I’d say super helpful! Certainly, there’s a way to look at it, like, “Oh, people are just engaging with us on social media, on a different platform that we’re not directly monetizing.” But, to me, it’s like social media is another platform where people are just discussing music. Getting into it on Twitter is super exciting and is a big part of us building our credibility in the music space. Certainly helped us literally publicize our articles and our videos and our Spotify integration, but also, I just look at it like we’re creating content for these platforms. A tweet is a piece of content. A tweet is not a thing promoting another piece of content, a tweet is a piece of content in itself. Engagement around a tweet is a success in and of itself. Regardless of whether it drives traffic somewhere, or not. That’s a bit more of a long term way of thinking about things.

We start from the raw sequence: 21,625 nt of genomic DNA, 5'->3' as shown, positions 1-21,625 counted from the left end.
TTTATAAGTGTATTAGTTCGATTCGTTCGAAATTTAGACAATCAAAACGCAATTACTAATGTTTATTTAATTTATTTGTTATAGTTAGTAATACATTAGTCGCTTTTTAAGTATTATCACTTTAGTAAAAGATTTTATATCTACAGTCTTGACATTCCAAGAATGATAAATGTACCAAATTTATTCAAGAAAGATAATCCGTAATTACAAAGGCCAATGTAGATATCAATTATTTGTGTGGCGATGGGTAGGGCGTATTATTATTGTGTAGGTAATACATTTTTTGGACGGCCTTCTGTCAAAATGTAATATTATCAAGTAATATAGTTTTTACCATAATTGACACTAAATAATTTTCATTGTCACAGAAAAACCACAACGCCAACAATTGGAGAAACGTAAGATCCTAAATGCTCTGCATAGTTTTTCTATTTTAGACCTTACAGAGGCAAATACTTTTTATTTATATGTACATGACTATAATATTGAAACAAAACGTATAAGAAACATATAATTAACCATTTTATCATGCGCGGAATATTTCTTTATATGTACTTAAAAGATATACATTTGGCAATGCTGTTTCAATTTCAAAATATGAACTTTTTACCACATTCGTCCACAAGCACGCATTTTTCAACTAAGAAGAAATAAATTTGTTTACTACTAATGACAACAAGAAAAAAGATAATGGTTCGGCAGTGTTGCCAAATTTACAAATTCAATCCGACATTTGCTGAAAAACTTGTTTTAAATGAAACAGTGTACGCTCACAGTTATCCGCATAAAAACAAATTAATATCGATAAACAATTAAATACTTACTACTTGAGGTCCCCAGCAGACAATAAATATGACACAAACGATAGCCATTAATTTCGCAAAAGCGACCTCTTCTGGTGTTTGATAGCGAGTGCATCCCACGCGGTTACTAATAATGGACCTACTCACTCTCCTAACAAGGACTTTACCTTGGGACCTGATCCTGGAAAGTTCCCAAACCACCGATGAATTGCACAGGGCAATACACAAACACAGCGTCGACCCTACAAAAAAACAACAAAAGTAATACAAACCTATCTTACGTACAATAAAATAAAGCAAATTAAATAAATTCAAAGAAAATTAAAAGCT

As a final note, what is the best part of working at Genius?
Definitely identifying and booking new artists, is the thing I am totally obsessed with. I love working with the artist relations team and the video team, figuring out who is the right person to book on our various shows. It’s really not as simple as “This person’s the most popular.” Popularity has so many different facets to it now. That’s super interesting to me. A few big recent successes we’ve had on our show “Verified,” we had Lil Nas X’s first interview. We had The Boyboy West Coast’s first interview on “Verified.” These guys may end up being one-hit wonders, but nonetheless, I’m really excited that we were able to identify them and build relationships before any other media company because we’re so plugged into the data.